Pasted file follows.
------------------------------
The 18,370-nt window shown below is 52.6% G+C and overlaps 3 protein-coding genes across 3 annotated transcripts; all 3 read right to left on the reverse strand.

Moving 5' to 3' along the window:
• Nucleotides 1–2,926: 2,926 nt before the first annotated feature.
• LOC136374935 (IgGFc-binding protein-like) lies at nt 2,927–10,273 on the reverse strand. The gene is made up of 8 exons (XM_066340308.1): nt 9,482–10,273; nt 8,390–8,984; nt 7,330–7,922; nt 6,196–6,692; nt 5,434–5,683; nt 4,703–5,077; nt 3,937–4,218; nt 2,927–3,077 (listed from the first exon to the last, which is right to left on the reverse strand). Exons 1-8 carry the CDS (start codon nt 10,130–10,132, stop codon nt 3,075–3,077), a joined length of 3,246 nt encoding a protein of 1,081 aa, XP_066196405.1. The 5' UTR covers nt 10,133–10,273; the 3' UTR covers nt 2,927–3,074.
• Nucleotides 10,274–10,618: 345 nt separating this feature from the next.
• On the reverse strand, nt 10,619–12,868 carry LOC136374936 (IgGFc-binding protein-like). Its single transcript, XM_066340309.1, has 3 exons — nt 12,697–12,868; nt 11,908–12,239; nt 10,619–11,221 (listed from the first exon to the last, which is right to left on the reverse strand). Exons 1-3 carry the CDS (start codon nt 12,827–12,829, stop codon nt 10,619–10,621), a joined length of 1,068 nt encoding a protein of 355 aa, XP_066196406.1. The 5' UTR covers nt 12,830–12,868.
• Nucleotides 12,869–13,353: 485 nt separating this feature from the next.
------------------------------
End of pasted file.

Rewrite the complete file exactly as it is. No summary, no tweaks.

The 18,370-nt window shown below is 52.6% G+C and overlaps 3 protein-coding genes across 3 annotated transcripts; all 3 read right to left on the reverse strand.

Moving 5' to 3' along the window:
• Nucleotides 1–2,926: 2,926 nt before the first annotated feature.
• LOC136374935 (IgGFc-binding protein-like) lies at nt 2,927–10,273 on the reverse strand. The gene is made up of 8 exons (XM_066340308.1): nt 9,482–10,273; nt 8,390–8,984; nt 7,330–7,922; nt 6,196–6,692; nt 5,434–5,683; nt 4,703–5,077; nt 3,937–4,218; nt 2,927–3,077 (listed from the first exon to the last, which is right to left on the reverse strand). Exons 1-8 carry the CDS (start codon nt 10,130–10,132, stop codon nt 3,075–3,077), a joined length of 3,246 nt encoding a protein of 1,081 aa, XP_066196405.1. The 5' UTR covers nt 10,133–10,273; the 3' UTR covers nt 2,927–3,074.
• Nucleotides 10,274–10,618: 345 nt separating this feature from the next.
• On the reverse strand, nt 10,619–12,868 carry LOC136374936 (IgGFc-binding protein-like). Its single transcript, XM_066340309.1, has 3 exons — nt 12,697–12,868; nt 11,908–12,239; nt 10,619–11,221 (listed from the first exon to the last, which is right to left on the reverse strand). Exons 1-3 carry the CDS (start codon nt 12,827–12,829, stop codon nt 10,619–10,621), a joined length of 1,068 nt encoding a protein of 355 aa, XP_066196406.1. The 5' UTR covers nt 12,830–12,868.
• Nucleotides 12,869–13,353: 485 nt separating this feature from the next.